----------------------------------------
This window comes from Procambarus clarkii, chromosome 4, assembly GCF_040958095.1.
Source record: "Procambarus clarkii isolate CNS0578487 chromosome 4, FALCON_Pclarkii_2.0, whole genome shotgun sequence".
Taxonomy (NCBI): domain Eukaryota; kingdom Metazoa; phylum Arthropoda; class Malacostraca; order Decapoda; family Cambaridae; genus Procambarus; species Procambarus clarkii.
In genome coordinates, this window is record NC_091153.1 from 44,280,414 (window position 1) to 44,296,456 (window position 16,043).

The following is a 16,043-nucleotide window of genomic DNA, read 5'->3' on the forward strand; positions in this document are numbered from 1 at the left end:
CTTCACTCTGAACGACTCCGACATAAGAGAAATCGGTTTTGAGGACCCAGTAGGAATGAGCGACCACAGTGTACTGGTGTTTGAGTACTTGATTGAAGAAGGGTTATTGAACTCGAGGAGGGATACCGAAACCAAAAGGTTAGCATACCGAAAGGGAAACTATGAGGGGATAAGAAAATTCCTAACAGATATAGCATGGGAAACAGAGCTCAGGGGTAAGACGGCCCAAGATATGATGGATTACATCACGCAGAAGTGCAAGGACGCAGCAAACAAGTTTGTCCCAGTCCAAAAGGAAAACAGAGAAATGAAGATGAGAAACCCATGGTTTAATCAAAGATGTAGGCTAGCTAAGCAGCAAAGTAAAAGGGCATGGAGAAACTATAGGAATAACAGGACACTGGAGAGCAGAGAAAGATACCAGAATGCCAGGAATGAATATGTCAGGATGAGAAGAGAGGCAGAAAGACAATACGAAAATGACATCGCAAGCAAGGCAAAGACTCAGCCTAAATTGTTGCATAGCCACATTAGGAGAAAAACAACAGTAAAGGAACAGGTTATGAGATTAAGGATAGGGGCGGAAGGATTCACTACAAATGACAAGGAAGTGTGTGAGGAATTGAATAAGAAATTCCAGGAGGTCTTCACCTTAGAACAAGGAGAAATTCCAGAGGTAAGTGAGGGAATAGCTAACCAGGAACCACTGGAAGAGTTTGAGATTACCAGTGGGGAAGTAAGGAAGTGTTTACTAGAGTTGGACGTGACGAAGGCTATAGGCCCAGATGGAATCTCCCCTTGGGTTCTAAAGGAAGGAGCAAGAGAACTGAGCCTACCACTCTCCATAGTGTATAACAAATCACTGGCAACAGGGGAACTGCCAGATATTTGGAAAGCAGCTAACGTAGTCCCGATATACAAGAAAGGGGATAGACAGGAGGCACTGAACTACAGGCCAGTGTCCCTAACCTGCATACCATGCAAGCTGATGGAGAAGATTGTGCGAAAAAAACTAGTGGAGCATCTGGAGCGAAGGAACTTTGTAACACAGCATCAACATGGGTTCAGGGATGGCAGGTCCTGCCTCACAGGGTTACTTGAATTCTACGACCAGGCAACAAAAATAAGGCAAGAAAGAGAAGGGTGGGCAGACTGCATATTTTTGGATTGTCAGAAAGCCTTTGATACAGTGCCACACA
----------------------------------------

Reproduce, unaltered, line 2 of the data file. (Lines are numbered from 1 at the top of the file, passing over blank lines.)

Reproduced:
Source record: "Procambarus clarkii isolate CNS0578487 chromosome 4, FALCON_Pclarkii_2.0, whole genome shotgun sequence".